This example brought to mind numerous planning meetings at the start of projects where it was argued that the framework must be nailed down first, or the overall design must be decided upon.  How many projects have been cancelled with nothing more than theories to show for them?  I also remembered the maxim from my time as a developer where it was often said that during your most productive days of coding, you could almost always produce a higher quality, more cohesive version of the same code the next day in about half an hour.  If a day in which 5 hours were spent coding productively, that might indicate that 90% of the work is actually learning.  Bringing these threads together, I propose a model:

  • The start of a new software project can be defined by the existing level of features and knowledge
  • The cost of implementing additional features is proportional to the knowledge the team have about the general and specific problem
  • Learning general software principles plus specific implementation could potentially account for 90% of the effort on a typical software project

If this model is correct (which is yet to be established; the pottery evidence is anecdotal) then it would make sense to start a project with an emphasis on gaining knowledge on potential technologies and the specific needs to be satisfied.  It has been demonstrated that we learn best by doing, failing and adapting, so rather than spending three months in meeting rooms pouring over architecture and considering what might go wrong, why not hack together a few working systems and feel good when you throw them away?  Celebrate the fact that the two weeks you spend implementing each terrible idea has saved you five years maintaining the wrong system and has produced valuable insights into how to build the right one.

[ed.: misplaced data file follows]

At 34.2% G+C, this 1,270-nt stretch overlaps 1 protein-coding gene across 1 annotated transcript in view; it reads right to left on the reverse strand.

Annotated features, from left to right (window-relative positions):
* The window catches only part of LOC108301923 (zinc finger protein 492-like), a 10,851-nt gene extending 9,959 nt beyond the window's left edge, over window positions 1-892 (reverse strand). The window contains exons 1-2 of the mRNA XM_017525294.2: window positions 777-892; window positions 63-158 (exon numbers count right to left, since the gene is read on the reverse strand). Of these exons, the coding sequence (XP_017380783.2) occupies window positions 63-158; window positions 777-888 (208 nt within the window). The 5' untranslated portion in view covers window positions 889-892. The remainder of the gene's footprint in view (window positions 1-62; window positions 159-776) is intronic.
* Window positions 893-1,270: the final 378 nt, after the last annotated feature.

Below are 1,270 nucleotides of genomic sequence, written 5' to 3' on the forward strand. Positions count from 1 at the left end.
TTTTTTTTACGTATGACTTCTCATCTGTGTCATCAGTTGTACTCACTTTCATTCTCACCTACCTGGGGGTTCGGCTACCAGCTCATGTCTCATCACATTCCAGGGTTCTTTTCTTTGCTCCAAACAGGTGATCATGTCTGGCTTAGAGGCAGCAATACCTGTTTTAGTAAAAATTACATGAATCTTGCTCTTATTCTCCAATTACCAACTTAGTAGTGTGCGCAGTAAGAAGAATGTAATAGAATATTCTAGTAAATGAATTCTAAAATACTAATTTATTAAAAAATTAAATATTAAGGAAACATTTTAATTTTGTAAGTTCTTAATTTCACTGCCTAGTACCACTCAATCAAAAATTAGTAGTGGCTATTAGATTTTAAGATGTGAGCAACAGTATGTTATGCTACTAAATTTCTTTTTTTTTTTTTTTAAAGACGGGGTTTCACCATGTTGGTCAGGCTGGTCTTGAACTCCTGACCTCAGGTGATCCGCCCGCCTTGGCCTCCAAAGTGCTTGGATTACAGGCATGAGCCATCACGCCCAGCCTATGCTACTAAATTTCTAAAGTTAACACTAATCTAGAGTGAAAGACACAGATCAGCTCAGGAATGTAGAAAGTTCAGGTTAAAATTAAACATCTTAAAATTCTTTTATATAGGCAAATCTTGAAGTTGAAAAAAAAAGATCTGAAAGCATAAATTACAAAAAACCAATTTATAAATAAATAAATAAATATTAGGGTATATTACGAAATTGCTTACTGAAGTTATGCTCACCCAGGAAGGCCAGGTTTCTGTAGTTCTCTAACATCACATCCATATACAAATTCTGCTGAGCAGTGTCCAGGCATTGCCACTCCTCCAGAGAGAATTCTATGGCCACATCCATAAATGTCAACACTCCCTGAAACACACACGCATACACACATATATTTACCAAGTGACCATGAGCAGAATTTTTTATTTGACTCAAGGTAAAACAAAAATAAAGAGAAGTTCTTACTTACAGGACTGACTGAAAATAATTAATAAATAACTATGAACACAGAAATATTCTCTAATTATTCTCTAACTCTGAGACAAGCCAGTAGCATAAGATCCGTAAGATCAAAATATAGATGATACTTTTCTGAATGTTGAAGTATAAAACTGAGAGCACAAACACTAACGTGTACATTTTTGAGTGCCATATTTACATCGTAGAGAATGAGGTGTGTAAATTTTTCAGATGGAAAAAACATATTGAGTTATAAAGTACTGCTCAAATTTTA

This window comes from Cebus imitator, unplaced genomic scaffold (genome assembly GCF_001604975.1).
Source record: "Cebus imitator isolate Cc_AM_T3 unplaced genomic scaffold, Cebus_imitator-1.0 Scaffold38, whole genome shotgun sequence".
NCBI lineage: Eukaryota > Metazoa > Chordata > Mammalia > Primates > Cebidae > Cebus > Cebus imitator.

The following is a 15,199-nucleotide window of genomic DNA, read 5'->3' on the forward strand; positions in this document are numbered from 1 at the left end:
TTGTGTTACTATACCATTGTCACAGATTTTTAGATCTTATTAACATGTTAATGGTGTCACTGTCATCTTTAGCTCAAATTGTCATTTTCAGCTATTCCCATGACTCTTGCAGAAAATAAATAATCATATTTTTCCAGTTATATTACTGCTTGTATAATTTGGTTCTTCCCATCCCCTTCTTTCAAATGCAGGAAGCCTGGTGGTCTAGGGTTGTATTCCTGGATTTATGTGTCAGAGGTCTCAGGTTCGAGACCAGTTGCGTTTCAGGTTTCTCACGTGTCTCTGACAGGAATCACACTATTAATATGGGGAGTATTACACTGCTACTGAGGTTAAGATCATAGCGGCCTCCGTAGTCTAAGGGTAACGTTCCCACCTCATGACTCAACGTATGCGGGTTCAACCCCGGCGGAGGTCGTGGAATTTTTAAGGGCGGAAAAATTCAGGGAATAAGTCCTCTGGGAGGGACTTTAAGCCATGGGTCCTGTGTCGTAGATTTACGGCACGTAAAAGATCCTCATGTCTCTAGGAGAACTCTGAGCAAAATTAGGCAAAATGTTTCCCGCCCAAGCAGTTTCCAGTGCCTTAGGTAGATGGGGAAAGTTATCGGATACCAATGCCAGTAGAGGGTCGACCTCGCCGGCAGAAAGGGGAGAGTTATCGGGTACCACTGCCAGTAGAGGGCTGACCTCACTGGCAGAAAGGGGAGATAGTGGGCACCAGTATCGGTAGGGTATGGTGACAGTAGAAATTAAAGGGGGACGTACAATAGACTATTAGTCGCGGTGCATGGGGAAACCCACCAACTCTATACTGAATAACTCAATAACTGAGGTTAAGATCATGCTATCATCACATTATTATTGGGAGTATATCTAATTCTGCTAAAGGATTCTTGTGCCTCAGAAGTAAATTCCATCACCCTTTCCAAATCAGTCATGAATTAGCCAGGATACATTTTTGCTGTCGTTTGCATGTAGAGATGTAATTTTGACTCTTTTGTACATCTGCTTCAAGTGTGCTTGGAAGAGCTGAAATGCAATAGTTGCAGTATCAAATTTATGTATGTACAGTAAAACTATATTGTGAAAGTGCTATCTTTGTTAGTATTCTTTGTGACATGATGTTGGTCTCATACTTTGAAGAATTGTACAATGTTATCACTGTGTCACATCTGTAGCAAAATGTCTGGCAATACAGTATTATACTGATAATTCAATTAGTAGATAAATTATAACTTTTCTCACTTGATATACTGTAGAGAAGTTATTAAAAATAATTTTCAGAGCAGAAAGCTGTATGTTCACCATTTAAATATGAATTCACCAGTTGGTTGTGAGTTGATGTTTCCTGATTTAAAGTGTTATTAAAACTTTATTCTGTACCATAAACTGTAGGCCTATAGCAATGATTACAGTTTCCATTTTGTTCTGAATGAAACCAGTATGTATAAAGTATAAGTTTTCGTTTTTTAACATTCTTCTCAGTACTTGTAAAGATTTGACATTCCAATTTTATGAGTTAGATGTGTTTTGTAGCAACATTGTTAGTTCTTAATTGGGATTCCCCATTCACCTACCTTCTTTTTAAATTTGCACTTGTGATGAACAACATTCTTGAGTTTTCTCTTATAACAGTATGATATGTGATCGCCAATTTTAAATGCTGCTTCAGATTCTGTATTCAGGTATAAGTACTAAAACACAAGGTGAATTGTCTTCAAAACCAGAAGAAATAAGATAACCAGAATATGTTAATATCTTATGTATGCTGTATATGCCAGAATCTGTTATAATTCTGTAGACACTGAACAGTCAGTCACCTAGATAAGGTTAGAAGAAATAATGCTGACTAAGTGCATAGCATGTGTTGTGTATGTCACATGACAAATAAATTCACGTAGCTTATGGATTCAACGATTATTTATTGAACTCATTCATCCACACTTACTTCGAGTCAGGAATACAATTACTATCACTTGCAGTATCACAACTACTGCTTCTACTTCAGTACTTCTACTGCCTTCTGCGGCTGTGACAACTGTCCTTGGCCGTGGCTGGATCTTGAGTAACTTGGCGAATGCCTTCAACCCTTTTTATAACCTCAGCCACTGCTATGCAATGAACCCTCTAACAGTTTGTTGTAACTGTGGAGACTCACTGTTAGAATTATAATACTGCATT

Josh Kaufman, The First 20 Hours: How to Learn Anything … Fast, 2013, Chapter 2

David Bayles, Ted Orland, Art & Fear: Observations on the Perils (and Rewards) of Artmaking, Chapter III


Figure 1

Make them think it was their idea

There’s an old agile coaching adage that if you want a team to adopt a new practice or change their behaviour, you try to make them think it was their idea so that they’ll buy into it.

I recently worked with a team that was new to agile and thought that kanban would be of great benefit to the short-order multi-product backlog they were working from.  Having helped them map out their workflow and measure their system, I had themed a retrospective around Deming’s “red bead experiment”.  I had planned to introduce kanban as a way of improving their system, but before I had a chance to, one of the team said that she had done some research on kanban herself and wanted to know if we could try it.  This gained immediate traction and allowed me to explain more without it seeming like I was pushing an agenda.

The “make it think it was their idea” approach is sometimes criticised as being manipulative, or as a way of tricking a team into doing something they don’t want to do.  In this case there was no such slight-of-hand or deception, as the team came up with the idea independently.  From this experience I would tweak the phrase, and simplify it:

Make them think it was their idea


Keeping it simple makes me faster

Simple design

Fig 1 the Nürburgring Museum Bild-CC-by-sa/2.0/de

While reading Lewis Hamilton’s latest column for the BBC (Hamilton, 2013) I decided that if he ever decides to abandon his effort to reclaim his 2007 world championship, he would be a natural agile product owner.  It would take minimal training for him to make the transition because he is already fulfilling this role at Mercedes AMG, and his instincts seem to be pretty good.

One of the key ways I like to approach my life is to keep things as simple as possible because when it’s not simple, it can be stressful, and when you’re stressed you’re not working at your best.